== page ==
Jack of the Red Hearts, from director Janet Grillo, tells the story of a troubled teen who lies her way into a job working as the companion to an low functioning autistic child. Both the director and the writer (Jennifer Deaton) have experience with autistic children. They crafted a touching film about an untrained con artist who manages to connect with the child. There are spoilers ahead.
Jack of the Red Hearts stars AnnaSophia Robb as Jack. She just turned 18 and aged out of foster care. She wants to get her younger sister, Coke (Sophia Anne Caruso), out of foster care and find a way for them to be together. Jack is on probation and has a record.
Jack sees an ad for someone to be a companion for a difficult child. She finds out about the interview appointment of a trained companion and cons her way into the interview instead. She swipes the resume and recommendations of the trained person – Donna – and pretends to be her.
The child’s mother (Famke Janssen) is desperate for help. She’s indulgent and not very good with her daughter, Glory (Taylor Richardson). Glory is basically out of control. She’s nonverbal, does whatever she wants, can’t be convinced to do things like go to bed or sit down at the table to eat. Jack is desperate, too. She needs the job with room and board so she can save to collect her sister later.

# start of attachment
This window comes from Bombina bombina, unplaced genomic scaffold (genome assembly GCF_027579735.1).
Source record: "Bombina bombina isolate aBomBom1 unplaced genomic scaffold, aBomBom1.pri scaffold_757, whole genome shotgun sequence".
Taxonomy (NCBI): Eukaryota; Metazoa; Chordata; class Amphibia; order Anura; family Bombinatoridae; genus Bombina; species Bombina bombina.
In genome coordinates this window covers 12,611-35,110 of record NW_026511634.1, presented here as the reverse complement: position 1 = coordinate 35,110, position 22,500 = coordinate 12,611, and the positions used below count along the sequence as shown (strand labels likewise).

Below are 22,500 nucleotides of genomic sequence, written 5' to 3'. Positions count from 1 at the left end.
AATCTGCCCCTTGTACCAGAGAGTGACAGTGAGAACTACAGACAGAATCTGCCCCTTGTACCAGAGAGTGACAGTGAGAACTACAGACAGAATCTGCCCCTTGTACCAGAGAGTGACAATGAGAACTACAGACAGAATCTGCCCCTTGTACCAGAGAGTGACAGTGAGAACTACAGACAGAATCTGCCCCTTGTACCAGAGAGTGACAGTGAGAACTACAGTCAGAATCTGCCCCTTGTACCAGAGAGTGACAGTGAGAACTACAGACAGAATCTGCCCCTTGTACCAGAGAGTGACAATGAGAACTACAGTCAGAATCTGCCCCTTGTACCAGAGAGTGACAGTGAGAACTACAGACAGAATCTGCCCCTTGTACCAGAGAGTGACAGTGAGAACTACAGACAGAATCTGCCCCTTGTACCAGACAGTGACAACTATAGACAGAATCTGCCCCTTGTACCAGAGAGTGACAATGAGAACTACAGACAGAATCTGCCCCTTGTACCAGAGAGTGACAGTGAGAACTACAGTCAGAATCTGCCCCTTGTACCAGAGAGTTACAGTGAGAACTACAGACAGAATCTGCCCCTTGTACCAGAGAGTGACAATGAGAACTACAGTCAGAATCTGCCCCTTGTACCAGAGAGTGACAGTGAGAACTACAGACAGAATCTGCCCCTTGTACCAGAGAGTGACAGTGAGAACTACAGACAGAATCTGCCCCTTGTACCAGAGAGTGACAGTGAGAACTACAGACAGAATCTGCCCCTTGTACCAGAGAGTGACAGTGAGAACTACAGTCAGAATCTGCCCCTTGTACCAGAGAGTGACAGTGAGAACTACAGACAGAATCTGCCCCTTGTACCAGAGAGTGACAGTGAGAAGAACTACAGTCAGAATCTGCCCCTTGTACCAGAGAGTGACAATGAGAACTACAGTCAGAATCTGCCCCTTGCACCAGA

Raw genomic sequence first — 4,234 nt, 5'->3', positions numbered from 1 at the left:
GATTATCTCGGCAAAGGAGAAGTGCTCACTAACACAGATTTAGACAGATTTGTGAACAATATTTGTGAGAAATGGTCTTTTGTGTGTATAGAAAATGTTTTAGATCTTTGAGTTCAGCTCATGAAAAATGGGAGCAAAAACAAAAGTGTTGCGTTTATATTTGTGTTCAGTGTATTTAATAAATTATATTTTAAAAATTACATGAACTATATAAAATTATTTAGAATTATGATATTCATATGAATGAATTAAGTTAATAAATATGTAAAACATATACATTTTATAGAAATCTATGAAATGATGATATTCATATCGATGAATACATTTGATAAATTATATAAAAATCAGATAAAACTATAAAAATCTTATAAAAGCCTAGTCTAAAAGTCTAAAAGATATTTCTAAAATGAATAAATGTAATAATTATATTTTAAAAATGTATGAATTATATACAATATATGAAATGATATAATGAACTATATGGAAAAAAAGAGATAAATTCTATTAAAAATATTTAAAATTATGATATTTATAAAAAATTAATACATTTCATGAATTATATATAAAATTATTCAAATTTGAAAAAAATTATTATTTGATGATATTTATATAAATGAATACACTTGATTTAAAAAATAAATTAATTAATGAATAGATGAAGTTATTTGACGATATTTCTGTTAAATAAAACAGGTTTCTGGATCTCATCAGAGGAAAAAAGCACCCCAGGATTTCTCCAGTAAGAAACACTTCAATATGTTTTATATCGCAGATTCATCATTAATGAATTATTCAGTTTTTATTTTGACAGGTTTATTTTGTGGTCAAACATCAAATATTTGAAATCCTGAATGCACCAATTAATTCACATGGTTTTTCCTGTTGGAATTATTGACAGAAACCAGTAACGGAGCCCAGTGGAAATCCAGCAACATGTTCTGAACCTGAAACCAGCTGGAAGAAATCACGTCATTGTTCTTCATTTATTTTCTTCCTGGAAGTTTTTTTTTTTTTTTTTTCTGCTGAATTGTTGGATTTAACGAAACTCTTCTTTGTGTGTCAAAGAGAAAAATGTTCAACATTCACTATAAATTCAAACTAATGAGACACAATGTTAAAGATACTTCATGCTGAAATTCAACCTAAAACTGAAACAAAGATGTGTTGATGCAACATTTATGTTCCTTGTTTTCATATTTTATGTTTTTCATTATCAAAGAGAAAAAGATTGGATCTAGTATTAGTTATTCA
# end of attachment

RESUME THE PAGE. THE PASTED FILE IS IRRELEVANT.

Glory’s family includes her mom, her dad (Scott Cohen), and her brother (Israel Broussard). Her brother is still in high school and is gobsmacked to have the beautiful Jack in his house. Of course he thinks she’s a college graduate and older than him. We don’t see it until well into the film, but Robert has a pretty solid relationship with Glory and can manage her well.
Glory is fascinated with colors and patterns and lights. She runs off and climbs up to high places like rooftops and tree tops. Purely by instinct, Jack is able to deal with her. The longer she’s in the house, the more she learns about autism. She gets even better at dealing with Glory. Glory makes progress with Jack. Real progress.
But, of course, Jack’s house of lies comes tumbling down in the third act. Her probation officer collects her. It’s a touching and bittersweet ending. Glory improved with her. Coke must stay in a foster home.
At the same time, it’s a hopeful ending. Jack and Coke might have a brighter future in a few years. Glory could continue to improve. I’m certainly rooting for these characters to have better lives at a future time. There’s so much love among these people who struggle to do their best, do the right thing.
The film is on Prime, FreeVee and Plex.